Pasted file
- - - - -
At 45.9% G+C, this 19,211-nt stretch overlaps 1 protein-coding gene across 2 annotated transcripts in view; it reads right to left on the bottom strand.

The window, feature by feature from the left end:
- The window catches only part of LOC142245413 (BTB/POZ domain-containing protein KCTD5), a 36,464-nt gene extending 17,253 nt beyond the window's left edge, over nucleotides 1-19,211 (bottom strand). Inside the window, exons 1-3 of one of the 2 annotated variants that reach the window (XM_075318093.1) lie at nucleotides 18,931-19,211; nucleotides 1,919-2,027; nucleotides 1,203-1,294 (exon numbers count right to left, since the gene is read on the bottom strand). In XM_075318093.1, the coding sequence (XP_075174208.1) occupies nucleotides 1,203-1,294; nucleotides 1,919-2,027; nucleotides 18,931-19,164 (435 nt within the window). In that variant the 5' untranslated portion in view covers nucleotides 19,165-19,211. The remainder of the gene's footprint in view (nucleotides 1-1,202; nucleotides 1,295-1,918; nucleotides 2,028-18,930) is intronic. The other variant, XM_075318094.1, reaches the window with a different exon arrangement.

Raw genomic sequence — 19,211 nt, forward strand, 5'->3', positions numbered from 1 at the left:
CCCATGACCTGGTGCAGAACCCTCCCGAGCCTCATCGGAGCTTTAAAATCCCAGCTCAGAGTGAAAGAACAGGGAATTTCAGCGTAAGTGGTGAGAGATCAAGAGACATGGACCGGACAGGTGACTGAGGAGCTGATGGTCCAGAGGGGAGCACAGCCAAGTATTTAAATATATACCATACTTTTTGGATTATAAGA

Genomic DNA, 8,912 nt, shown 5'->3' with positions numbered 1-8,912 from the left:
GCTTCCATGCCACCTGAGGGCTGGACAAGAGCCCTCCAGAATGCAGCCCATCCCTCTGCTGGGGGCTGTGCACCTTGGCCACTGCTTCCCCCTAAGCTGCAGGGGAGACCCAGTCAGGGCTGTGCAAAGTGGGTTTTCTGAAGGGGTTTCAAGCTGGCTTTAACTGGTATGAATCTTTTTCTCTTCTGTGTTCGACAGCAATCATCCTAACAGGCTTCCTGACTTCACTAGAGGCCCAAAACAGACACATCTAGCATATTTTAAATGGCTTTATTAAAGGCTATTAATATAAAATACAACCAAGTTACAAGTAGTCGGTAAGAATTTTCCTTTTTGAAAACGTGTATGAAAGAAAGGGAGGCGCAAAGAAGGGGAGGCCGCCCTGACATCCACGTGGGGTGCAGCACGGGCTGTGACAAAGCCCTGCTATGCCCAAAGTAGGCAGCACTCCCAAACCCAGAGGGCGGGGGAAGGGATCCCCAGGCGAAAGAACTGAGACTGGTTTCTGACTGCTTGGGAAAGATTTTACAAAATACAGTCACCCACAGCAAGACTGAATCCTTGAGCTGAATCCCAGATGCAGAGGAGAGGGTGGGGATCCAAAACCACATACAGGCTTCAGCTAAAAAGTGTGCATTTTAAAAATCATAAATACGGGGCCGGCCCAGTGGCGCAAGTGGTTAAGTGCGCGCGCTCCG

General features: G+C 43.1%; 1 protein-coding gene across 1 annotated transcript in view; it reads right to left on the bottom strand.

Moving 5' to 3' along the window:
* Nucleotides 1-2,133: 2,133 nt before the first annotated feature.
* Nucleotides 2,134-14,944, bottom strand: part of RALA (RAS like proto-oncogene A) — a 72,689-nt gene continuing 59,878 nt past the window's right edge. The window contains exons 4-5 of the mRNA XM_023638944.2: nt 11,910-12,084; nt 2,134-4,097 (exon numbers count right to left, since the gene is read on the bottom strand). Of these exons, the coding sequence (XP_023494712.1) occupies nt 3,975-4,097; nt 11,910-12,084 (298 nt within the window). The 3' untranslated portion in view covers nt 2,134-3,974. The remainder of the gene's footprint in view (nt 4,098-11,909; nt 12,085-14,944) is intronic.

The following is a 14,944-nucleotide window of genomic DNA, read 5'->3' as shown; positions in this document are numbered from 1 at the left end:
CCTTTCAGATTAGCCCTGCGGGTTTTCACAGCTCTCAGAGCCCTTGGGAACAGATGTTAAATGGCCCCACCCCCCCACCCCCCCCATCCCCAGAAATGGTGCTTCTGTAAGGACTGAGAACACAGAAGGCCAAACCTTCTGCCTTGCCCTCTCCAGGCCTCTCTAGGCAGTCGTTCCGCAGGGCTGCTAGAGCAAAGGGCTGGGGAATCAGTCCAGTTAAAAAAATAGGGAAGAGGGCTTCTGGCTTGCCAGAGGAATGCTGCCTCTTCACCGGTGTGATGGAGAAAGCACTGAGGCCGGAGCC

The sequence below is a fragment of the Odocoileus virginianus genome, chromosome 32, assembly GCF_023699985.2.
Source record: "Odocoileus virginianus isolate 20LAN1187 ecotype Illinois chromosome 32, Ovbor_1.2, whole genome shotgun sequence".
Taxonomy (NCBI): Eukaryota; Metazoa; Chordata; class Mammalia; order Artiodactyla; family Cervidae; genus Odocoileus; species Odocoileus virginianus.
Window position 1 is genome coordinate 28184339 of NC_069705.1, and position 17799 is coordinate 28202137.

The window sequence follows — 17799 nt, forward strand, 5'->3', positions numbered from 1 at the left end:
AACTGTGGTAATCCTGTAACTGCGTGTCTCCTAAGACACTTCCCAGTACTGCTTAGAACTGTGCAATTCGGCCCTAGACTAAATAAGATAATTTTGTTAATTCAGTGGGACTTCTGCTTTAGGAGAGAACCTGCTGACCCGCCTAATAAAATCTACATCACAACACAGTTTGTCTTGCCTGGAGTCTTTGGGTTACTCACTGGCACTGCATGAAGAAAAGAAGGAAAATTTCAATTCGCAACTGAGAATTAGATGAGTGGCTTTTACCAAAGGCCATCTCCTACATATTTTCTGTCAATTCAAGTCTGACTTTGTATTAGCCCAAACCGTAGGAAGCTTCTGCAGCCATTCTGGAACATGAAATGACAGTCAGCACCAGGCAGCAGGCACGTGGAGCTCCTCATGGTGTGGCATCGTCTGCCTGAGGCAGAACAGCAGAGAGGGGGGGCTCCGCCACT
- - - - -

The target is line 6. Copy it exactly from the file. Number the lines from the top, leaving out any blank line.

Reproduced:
Genomic DNA, 8,912 nt, shown 5'->3' with positions numbered 1-8,912 from the left: